The Financial Conduct Authority ("FCA") has published its policy statement on Changes to the use of dealing commission rules PS 14/7, which covers the issues arising from the FCA's consultation paper CP 13/17, published in November 2013 and also includes the final revised rules which are made by way of changes to COBS 11.6 of the FCA Handbook1. The revised rules come into effect on 2 June 2014.
Asset managers including AIFMs authorised under the Alternative Investment Managers Directive (AIFMD) and UCITS managers (together the "Asset Managers") should review the revised rules, and amended COBS 11.6 guidance, to satisfy themselves that any goods or services purchased with dealing commissions are permitted and meet the criteria for "execution-related" and "substantive research" goods and services. This will involve an assessment of the types of research and other services to establish whether such research provides meaningful analysis and conclusions which inform trading decisions before allocating dealing commissions to pay for it. Any existing internal policies and procedures to allocate costs between the Asset Manager's account and the customers' accounts will need to be reviewed in light of the revised rules and adjusted if necessary to reflect the revised rules and guidance.
1. Background to the changes
The changes to the dealing commission rules are the result of much activity by the regulators in this area over the last few years, including the FCA's thematic review into conflicts of interest between asset management firms and their customers and a Dear CEO letter requiring CEOs of asset management firms to attest that firms' arrangements ensured conflicts of interest were effectively managed in compliance with the FCA Handbook.
The revised rules have been introduced as a result of the FCA's perceived relaxation by Asset Managers of established market practices and standards and, accordingly, a need to clarify what services may be paid for out of dealing commissions. The FCA's thematic supervisory work (carried out from June 2011 - February 2012) found that a majority of Asset Managers had inadequate controls and oversight when acquiring research goods and services from brokers or third parties in return for dealing commissions. In addition Asset Managers were often unable to demonstrate how items of research met the exemption to the dealing commission rules and how they did not impair an Asset Manager's duty to act in the best interests of customers.
2. The current regime
The use of dealing commission regime under COBS 11.6 limits the goods and services that Asset Managers can purchase from executing brokers using their customers' dealing commission to trade execution and research services meeting specified criteria. Consistent with rules on inducements and conflicts management it also requires prior disclosure to be made to customers concerning the receipt of goods or services relating to the execution of trades or provision of research.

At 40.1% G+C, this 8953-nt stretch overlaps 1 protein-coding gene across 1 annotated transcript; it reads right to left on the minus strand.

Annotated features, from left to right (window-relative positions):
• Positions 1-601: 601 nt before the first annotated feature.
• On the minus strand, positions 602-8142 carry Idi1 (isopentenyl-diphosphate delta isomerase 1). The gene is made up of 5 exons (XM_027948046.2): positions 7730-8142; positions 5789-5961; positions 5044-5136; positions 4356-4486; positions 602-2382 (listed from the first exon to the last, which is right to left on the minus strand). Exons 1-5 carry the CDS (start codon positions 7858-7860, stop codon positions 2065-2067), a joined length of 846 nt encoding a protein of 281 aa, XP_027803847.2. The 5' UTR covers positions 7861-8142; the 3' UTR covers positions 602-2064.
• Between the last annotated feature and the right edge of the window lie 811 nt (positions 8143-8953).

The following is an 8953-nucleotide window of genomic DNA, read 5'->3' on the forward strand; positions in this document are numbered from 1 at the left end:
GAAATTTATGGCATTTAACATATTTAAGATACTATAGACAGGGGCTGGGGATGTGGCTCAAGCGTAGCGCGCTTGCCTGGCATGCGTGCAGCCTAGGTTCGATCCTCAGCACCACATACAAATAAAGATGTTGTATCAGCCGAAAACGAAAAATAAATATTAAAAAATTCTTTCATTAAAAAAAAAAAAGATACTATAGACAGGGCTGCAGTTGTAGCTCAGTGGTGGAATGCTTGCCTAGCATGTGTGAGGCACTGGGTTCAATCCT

Such goods and services purchased must assist the Asset Managers in providing its services to its customers and not impair its duty to act in its customers' best interests.
3. Changes to the regime
Overall, the revised rules largely follow the main elements of the proposals made in CP 13/17. Although no new requirements are introduced to COBS 11.6, existing expectations under the dealing commission rules are clarified with the intention of encouraging Asset Managers to improve controls over their use of dealing commission.
4. Clarification of cumulative criteria for substantive research
The revised rules set out criteria for establishing when the FCA will consider research to be 'substantive', as follows:
The cumulative criteria to be satisfied for a good/service to be substantive "research":
- It is capable of adding value by providing new insights that inform Asset Manager's decisions about customer portfolios
- It represents original thought, critical and careful consideration and assessment of new and existing facts (not a repeat/repackage)
- It has intellectual rigour (doesn't state the obvious)
- It presents the Asset Manager with meaningful conclusions based on analysis or manipulation of data
If the above criteria are not met the good/service is not permitted research and cannot be paid for with dealing commissions.
The previous rules provided that an Asset Manager, which had reasonable grounds to believe the criteria for research were satisfied, could rely upon this to establish reliance upon the dealing commission rules. However, the ability to rely upon "reasonable grounds" has been removed from the new rules with concerns being raised during the consultation process that there was a risk that a strict liability regime would be created. The FCA has rejected any suggestion of such a strict liability regime as the exemptions were always designed to be narrow and should be construed accordingly.
5. "Meaningful conclusions"